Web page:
The cultural and historical complex of Golestan, apart from the buildings mentioned above, consists of various departments such as the manuscript library, visual documents center, manuscript center, technical office, international affairs, print library, cultural affairs, introduction affairs, child and adolescent unit and A legal office has been formed.
Also, there are many places of interest around Golestan Palace, including the Tehran Bazaar, Haj Ali Darvish Coffee House, Sabzeh Maidan, Nasser Khosro St., Sarai Roshan, Marvi Alley, and Dar al-Fonun.
Architecture values of Golestan Palace
Golestan Palace consists of a historical complex that includes several palaces and royal halls in a garden. The architecture of this complex started with Iranian architecture, and then commercial, political and cultural relations with European countries led to changes and developments based on European neoclassical architecture. For this reason, today, we are witnessing the fusion of Iranian and European architectural styles, which dazzles the eyes of every viewer.
You can see one of the best examples of tile work in the Golestan Palace, with different themes such as mythology, hunting and hunting grounds, hunting, romance, battle and battle, landscape, historical monuments, kings, courtiers and government officials, religious, etc. The effect of expanding communication with the western world and supporting art is also evident in these tile works. Visible volume, shading, and naturalism, which are considered to be the characteristic features of Western painting, have been used along with the traditional methods of Iranian illustration.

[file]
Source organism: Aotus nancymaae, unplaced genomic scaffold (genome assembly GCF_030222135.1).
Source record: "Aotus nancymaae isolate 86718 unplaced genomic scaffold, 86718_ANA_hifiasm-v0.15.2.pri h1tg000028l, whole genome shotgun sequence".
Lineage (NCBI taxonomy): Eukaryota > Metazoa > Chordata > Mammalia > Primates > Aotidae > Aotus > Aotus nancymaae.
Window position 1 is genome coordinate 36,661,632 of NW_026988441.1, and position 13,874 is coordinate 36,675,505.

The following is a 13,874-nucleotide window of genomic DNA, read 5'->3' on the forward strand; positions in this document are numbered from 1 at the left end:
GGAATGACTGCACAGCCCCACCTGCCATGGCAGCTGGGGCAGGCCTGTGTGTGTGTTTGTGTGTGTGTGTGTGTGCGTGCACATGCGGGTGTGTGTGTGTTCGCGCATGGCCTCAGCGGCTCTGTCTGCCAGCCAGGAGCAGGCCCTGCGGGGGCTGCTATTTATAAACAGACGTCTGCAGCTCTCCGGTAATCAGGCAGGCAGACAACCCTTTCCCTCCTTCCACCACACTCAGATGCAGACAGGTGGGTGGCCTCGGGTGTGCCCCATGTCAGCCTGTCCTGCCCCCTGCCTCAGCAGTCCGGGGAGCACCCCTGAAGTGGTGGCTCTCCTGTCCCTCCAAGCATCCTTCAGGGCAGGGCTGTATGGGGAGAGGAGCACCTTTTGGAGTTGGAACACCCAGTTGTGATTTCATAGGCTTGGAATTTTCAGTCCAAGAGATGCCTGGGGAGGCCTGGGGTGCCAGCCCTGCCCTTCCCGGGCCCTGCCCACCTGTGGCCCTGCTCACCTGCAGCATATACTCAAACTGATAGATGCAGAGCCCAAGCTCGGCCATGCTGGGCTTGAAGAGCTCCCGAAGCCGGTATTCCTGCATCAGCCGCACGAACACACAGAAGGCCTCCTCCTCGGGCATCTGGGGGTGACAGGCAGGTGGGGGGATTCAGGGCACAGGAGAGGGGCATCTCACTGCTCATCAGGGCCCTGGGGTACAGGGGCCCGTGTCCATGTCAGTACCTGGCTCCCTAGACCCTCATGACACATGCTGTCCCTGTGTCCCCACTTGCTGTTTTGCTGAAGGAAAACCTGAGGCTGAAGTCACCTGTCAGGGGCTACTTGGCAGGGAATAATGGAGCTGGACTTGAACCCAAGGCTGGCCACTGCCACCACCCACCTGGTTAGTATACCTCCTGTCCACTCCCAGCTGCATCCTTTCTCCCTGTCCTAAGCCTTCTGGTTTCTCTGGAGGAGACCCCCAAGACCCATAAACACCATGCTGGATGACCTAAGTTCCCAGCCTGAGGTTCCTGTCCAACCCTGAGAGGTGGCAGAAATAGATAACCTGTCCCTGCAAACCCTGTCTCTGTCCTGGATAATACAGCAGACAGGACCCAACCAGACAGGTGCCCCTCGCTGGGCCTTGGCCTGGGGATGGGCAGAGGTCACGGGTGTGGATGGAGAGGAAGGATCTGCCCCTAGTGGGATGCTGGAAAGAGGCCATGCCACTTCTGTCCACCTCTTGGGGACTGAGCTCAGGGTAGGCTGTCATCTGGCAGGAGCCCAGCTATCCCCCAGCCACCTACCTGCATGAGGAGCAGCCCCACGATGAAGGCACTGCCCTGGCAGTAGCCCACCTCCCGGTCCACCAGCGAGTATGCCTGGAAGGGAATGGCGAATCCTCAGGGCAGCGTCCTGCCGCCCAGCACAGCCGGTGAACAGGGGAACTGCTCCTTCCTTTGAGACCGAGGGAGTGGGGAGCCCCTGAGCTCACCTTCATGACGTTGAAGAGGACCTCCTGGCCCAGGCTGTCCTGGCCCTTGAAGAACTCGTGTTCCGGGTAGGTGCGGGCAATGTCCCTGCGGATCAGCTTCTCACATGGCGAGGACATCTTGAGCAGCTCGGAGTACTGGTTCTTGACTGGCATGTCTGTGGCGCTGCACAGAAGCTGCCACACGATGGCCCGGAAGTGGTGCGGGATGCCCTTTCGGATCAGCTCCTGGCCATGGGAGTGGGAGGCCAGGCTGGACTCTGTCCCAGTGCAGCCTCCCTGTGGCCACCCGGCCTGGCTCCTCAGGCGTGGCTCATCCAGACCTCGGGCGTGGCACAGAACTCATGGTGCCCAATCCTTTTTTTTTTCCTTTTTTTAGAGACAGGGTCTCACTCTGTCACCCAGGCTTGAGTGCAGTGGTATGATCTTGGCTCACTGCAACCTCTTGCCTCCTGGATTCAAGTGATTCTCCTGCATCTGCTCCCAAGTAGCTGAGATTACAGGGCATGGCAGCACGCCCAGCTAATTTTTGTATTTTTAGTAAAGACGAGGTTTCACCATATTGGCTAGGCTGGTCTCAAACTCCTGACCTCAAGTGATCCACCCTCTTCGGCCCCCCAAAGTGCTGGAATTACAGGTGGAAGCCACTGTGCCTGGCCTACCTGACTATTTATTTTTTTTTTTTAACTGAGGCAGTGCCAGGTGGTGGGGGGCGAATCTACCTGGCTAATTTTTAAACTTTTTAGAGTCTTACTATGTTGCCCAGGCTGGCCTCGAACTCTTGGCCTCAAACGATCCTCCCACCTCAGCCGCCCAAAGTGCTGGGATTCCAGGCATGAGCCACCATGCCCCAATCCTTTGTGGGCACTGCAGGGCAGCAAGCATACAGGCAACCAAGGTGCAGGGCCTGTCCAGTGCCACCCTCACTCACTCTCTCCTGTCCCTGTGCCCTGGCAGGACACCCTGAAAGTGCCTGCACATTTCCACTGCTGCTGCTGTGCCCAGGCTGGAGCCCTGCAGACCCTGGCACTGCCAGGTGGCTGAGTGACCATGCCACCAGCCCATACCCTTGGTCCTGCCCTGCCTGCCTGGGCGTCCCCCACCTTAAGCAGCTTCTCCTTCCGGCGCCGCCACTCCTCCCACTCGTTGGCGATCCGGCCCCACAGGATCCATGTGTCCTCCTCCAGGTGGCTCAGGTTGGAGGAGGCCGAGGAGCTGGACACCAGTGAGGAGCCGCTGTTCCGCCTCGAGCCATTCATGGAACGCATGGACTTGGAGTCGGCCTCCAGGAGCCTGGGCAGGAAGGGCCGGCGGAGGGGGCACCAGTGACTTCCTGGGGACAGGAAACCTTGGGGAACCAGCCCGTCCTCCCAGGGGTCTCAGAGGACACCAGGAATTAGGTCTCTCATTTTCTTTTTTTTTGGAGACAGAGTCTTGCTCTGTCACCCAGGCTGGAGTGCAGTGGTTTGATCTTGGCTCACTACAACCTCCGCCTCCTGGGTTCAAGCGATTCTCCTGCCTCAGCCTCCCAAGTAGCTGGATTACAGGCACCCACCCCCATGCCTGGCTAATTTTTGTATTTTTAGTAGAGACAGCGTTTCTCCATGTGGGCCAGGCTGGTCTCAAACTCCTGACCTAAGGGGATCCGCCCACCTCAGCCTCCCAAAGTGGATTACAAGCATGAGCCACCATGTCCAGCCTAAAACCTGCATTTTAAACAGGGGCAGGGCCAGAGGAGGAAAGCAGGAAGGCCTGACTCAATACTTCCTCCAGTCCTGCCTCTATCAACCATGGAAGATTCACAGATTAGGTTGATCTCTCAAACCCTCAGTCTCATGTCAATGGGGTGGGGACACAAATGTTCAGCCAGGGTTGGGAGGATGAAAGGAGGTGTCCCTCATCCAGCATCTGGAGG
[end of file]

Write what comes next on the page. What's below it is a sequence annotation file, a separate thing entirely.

This is not the only exterior of the Golestan Palace buildings that amazes you with its beautiful tile work; when you enter these buildings, the eye-catching mirror work will blow your mind. Especially in the Hall of Mirrors, which took more than seven years to decorate.
The gilded decorations on the stone are another part of the charm of Shams al-Amara and the marble throne, which was popular during the Qajar era. The metal sheet is used in these decorations, which shows the skill of the goldsmiths of that time. The use of gold in the architectural decorations of Golestan Palace and attention to its durability doubles the value of this collection. In the following, we introduce the different parts of Golestan Palace.